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Flurry updates analytics to show retention and return rate

Flurry updates analytics to show retention and return rate

Flurry has announced a series of changes to its Analytics dashboard that makes retention and return rate clearly available to end users.

These features have previously been hidden in Flurry's offerings - as previously noted by Playground's Wilhelm That on these very pages - with minimum retention thresholds being labeled as Rolling Retention.

To address the confusion, Flurry's added a new section to its dashboard clearly labeled Retention. This section allows Flurry users to measure the number of players that return to a game on a specific day, week, or month post install.

This new metric is currently in Beta, as Flurry gathers and incorporates user feedback.

Return Rate

In addition to the Retention changes, Flurry also introduced a new Return Rate metric which measures the percentage of users that triggered a session on a specific day, week or month after their initial launch of a game.

While that makes Return Rate sound remarkably similar to Retention, Flurry notes a key difference between the two features: in Return Rate, each period is measured independently from all others.

Conversely, usage in a specific period in Rolling is reflected in all prior periods.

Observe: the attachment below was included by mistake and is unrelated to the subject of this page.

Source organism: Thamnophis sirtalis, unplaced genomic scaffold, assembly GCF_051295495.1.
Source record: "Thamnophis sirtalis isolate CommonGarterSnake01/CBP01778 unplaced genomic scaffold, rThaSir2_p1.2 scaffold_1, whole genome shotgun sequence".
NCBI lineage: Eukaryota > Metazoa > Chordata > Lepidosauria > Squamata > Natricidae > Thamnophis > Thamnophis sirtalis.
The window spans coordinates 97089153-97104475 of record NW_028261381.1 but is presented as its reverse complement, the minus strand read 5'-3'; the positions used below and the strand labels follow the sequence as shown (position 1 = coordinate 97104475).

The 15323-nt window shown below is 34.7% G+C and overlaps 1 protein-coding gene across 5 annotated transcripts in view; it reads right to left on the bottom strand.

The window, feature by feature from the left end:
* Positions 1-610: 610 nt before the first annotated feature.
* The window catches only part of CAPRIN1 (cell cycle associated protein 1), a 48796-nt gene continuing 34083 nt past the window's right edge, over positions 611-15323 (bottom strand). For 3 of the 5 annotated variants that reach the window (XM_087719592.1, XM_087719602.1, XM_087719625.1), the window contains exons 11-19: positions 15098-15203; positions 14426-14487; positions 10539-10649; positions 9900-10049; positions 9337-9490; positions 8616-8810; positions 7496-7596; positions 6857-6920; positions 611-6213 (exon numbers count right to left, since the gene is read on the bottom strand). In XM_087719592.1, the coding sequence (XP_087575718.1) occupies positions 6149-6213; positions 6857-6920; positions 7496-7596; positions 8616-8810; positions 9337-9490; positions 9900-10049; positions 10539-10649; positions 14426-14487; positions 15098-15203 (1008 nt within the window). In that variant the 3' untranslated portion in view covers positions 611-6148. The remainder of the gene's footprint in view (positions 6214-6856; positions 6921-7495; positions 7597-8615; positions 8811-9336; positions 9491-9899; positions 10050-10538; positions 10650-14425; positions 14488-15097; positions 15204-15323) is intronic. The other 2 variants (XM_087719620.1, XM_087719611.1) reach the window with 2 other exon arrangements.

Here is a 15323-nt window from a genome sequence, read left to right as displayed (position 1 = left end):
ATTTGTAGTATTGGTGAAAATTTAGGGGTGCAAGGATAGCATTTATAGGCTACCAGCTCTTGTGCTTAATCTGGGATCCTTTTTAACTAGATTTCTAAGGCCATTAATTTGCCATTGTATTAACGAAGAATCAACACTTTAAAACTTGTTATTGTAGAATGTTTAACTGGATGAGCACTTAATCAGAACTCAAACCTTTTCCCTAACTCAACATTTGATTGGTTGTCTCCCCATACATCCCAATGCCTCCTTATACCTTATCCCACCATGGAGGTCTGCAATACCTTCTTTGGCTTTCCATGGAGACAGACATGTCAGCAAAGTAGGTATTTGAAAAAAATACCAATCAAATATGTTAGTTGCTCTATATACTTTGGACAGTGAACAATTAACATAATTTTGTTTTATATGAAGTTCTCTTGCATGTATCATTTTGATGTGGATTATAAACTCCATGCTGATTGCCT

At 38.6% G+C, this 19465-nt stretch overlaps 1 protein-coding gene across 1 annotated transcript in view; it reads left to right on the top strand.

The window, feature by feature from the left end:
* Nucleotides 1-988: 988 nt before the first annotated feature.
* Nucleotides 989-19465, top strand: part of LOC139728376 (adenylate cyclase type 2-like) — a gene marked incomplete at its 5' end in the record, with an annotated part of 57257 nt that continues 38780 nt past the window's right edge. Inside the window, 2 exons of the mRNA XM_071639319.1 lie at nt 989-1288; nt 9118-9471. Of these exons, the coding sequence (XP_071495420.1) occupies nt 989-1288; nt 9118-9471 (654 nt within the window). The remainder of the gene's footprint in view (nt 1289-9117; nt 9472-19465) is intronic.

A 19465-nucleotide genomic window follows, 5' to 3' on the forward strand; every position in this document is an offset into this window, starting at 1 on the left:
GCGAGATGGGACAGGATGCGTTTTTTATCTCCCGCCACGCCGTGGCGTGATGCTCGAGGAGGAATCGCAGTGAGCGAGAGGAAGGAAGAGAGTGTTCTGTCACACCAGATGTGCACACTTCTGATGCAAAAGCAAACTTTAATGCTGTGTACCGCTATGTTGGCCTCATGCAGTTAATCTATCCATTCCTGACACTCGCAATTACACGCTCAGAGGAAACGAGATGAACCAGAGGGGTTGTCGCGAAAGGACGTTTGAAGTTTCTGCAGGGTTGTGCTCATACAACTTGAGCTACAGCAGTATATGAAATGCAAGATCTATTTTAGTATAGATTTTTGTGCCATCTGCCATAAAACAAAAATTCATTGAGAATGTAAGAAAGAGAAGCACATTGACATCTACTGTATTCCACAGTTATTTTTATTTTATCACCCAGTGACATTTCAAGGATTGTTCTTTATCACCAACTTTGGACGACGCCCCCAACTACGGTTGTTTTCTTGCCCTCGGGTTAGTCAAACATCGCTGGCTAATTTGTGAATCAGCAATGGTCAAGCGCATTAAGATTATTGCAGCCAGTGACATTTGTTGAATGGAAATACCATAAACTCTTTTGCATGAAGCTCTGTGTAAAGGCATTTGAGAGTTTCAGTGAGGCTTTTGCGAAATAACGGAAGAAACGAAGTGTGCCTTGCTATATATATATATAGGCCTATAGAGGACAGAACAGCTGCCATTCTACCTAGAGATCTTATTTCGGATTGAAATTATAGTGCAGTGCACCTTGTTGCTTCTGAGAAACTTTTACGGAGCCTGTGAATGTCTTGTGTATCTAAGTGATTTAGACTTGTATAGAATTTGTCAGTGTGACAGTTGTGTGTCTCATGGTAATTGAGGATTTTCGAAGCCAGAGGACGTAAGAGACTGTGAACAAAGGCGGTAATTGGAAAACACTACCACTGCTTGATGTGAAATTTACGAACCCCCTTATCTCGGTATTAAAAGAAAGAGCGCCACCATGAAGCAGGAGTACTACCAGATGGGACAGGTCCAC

Seeking to clarify any confusion, Flurry posted the following example on its blog:

"If a user were to use the app on Day 11 after their date of Install and only that day, Return rate would show zeros for all days other than Day 11 while Rolling would show that user as retained for Days 1 through 11, but not afterwards."

Finally, Flurry also adjusted the default time for all metrics from All Time to Last Month.

This change was prompted by user feedback, but Flurry notes that users can still easily analyze data outside of the default time frame by adjusting the time frame selector as normal.

[Source: Flurry]


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Representing the former colonies, Matt keeps the Pocket Gamer news feed updated when sleepy Europeans are sleeping. As a frustrated journalist, diehard gamer and recovering MMO addict, this is pretty much his dream job.

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